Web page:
Eastern Equine Encephalitis virus is a vector-borne virus amplified by the Culiseta melanura mosquito in an enzootic avian cycle, causing high morbidity and mortality to horses and humans when contracted as incidental hosts. The virus is distributed across most of the eastern United States, Canada, and Gulf coast, and has been expanding in geographic range and season of activity over time. Spatial-temporal trends in Cs. melanura abundance were correlated with available meteorological (temperature and precipitation) and remotely sensed environmental data for the period of 1997-2012 in Connecticut. The effects of inter-annual changes in precipitation, temperature, and groundwater levels on Cs. melanura abundances using time-series linear regression and cross-correlation analyses were inconclusive. Habitat modeling using logistic regression and landscape-based predictive variables demonstrated strong efficiency (46.2%) and acceptable sensitivity and specificity (65.6 and 78.6%, respectively) using NDVI difference and distance from palustrine areas as predictive factors. Remotely sensed data can improve the understanding of vector abundance patterns, helping to forecast future outbreaks and regional expansions by guiding surveillance efforts.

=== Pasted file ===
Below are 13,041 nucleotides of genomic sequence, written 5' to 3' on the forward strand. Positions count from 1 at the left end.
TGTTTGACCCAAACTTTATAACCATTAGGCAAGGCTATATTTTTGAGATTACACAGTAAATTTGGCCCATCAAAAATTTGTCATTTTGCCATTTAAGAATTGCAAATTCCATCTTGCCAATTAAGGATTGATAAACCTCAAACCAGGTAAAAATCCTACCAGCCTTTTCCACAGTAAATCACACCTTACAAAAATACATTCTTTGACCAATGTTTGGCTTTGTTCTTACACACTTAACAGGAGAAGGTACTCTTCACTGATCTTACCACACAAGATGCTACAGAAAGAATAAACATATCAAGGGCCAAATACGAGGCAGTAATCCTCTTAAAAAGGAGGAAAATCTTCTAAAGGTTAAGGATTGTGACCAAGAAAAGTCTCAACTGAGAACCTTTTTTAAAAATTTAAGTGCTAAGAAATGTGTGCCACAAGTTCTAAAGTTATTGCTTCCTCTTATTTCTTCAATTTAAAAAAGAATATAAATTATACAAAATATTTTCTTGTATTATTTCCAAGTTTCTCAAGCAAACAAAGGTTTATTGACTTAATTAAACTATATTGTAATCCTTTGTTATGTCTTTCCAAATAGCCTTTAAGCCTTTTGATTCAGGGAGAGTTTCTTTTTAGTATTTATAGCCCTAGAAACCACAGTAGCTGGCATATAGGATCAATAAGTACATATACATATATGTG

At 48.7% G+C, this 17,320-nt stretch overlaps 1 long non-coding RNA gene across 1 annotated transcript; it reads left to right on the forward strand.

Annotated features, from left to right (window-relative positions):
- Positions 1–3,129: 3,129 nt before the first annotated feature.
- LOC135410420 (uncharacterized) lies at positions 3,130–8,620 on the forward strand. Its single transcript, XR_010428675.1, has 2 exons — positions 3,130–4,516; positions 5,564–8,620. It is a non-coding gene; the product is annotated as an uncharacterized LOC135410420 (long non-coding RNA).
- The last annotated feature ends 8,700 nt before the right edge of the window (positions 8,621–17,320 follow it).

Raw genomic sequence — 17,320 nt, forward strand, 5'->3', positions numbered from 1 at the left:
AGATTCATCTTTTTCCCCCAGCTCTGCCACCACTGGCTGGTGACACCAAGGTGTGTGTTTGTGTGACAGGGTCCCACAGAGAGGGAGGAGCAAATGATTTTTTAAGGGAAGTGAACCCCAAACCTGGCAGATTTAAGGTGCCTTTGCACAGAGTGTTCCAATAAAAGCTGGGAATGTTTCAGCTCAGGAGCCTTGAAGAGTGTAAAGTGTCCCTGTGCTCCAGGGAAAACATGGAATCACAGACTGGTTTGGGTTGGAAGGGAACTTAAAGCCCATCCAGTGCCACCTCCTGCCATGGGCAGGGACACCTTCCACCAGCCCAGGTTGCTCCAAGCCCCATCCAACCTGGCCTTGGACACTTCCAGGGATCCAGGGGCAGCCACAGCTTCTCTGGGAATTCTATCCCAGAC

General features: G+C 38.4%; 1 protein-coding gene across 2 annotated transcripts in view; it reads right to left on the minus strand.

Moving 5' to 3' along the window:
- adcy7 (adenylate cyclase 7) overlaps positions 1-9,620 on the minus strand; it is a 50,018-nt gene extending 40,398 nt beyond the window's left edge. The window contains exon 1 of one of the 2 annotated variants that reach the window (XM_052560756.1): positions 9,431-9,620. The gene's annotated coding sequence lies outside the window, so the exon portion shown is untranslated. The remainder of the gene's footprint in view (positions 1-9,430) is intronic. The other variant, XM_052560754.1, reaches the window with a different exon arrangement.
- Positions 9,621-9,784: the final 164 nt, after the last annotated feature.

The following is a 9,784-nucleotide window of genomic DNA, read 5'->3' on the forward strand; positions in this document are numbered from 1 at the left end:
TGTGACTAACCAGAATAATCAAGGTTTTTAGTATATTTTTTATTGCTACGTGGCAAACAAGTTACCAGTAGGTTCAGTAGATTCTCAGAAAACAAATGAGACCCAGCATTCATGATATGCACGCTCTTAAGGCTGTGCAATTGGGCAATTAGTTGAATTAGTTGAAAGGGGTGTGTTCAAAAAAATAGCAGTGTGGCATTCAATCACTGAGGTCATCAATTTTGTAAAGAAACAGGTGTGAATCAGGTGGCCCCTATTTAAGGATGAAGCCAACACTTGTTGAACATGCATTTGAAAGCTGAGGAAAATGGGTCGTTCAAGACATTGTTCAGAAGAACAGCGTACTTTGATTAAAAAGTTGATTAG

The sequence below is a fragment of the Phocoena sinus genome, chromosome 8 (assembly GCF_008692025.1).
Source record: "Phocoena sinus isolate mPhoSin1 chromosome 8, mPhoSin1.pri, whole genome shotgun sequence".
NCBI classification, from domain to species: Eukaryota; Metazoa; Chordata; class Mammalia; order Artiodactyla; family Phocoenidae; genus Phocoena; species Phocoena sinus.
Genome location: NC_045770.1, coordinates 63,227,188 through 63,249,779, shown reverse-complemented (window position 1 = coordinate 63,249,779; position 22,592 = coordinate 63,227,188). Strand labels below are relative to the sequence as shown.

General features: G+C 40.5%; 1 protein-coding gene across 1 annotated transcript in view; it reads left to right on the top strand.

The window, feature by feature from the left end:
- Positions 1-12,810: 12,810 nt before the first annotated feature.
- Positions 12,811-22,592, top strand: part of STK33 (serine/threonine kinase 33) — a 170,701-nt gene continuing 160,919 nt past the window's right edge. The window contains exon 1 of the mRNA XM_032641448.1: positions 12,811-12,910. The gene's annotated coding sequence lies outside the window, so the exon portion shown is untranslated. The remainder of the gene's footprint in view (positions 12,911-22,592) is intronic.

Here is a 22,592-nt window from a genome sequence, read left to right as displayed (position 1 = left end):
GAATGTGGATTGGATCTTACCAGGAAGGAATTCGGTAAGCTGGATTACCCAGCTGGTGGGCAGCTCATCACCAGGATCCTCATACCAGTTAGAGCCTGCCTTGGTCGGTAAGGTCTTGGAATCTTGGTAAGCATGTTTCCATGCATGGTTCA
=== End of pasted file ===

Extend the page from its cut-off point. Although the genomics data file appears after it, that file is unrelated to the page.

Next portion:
|Commitee:||Ernst, Kacey, Garfin, Gregg|
|School:||The University of Arizona|
|School Location:||United States -- Arizona|
|Source:||MAI 55/04M(E), Masters Abstracts International|
|Subjects:||Entomology, Geographic information science, Epidemiology|
|Keywords:||Connecticut, Culiseta melanura, Eastern Equine Encephalitis, Spatial modeling, Temporal analysis, Vector-borne disease|
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